Journal of Developmental Origins of Health and Disease

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The impact of gestational diabetes and maternal obesity on the mother and her offspring

P. M. Catalanoa1 c1

a1 Department of Reproductive Biology, Case Western Reserve University, MetroHealth Medical Center, Cleveland, Ohio, USA

Abstract

The in utero maternal metabolic environment is important relative to both short and long term development of the offspring. Although poor fetal growth remains a significant factor relative to long-term outcome, fetal overgrowth is assuming greater importance because of the increase in obesity in the world’s populations. Maternal obesity and gestational diabetes are the most common metabolic complications of pregnancy related to fetal overgrowth and more specifically adiposity.

Women with gestational diabetes have increased insulin resistance and inadequate insulin response compared with weight-matched controls. Gestational diabetes increases the risk of maternal hypertensive disease (preeclampsia) as well as cesarean delivery. At birth the neonate has increased adiposity and is at risk for birth injury. Multiple studies have reported that children of women with gestational diabetes have a greater prevalence childhood obesity and glucose intolerance; even at glucose concentrations less than currently used to define gestational diabetes, compared with normoglycemic women.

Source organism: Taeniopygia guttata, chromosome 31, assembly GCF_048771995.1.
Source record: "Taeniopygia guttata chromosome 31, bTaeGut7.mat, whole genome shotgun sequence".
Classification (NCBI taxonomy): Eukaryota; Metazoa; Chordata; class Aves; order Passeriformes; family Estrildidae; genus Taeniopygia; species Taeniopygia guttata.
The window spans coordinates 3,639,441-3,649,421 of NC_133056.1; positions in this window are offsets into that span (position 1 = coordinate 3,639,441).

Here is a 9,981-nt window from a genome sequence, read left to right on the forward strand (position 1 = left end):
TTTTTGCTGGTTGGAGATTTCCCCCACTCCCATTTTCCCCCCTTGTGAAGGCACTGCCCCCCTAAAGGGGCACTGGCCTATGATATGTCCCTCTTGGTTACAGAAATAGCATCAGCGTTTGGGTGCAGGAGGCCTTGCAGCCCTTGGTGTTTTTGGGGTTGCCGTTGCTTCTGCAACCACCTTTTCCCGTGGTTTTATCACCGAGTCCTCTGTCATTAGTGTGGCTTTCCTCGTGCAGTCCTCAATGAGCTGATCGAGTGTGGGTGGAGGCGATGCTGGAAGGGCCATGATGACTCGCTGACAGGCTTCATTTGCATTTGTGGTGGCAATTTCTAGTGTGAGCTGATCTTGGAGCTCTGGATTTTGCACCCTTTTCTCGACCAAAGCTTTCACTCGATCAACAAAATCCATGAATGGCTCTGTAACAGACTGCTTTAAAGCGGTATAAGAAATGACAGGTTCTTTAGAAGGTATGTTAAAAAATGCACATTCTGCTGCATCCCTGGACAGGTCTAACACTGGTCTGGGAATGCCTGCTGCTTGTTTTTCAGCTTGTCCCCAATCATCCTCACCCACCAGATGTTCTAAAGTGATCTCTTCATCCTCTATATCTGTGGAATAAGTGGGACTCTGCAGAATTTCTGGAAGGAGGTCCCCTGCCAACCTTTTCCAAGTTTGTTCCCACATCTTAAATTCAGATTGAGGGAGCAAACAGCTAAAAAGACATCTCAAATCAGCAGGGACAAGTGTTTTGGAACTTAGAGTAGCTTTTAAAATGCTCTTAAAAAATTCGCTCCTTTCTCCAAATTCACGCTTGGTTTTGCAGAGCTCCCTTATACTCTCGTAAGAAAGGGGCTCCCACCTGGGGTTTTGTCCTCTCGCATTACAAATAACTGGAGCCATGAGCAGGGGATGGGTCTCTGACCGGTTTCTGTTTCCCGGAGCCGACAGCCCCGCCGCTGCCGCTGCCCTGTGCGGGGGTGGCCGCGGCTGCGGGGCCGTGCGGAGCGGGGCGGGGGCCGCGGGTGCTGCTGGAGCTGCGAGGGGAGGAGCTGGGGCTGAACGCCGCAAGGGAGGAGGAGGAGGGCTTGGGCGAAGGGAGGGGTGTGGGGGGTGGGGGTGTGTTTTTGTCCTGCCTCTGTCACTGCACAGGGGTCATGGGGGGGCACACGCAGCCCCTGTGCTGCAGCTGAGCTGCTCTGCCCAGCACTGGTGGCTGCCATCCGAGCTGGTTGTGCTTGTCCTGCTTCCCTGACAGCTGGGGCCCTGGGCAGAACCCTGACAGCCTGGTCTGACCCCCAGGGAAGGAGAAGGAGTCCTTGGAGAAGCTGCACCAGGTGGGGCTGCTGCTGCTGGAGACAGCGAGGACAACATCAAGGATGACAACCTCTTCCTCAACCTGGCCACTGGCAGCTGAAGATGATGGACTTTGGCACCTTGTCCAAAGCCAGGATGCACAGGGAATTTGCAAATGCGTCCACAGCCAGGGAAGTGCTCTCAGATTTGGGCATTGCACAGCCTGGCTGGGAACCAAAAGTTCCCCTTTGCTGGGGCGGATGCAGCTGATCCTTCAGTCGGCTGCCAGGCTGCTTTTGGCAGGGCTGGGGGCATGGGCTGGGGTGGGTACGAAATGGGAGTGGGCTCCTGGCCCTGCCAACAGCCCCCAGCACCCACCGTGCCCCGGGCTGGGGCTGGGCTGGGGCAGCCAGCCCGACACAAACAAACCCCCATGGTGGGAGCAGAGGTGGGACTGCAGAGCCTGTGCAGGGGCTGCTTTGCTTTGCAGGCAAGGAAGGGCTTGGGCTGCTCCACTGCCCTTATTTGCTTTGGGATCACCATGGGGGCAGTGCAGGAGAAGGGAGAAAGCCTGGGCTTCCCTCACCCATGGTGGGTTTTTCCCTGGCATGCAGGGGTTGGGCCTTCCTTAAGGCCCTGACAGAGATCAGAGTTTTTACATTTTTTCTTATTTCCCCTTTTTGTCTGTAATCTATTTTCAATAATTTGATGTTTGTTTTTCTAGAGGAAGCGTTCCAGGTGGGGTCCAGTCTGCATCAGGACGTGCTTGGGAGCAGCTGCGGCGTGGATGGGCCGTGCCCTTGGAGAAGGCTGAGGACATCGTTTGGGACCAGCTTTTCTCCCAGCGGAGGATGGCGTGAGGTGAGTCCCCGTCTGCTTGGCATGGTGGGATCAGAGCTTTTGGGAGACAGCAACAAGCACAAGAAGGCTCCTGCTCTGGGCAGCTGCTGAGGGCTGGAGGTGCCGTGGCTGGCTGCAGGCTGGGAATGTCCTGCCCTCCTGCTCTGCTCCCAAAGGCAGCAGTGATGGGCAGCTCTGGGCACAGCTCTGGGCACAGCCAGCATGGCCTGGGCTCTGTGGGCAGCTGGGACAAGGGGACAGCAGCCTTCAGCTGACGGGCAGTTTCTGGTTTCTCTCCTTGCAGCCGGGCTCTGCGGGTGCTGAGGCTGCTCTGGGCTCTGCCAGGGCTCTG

Obese women also have increased insulin resistance, insulin response and inflammatory cytokines compared with average weight women both before and during pregnancy. They too are at increased risk for the metabolic syndrome-like disorders during pregnancy that is hypertension, hyperlipidemia, glucose intolerance and coagulation disorders. Analogous to women with gestational diabetes, neonates of obese women are heavier at delivery because of increased fat and not lean body mass. Similarly, these children have an increased risk of childhood adiposity and metabolic dysregulation. Hence, the preconceptional and perinatal period offers a unique opportunity to modify both short and long term risks for both the woman and her offspring.

(Online publication March 05 2010)

Correspondence

c1 Address for correspondence: Dr P. M. Catalano, Department of Reproductive Biology, Case Western Reserve University, MetroHealth Medical Center, 2500 MetroHealth Drive, Cleveland, Ohio 44109, USA. (Email pcatalano@metrohealth.org)

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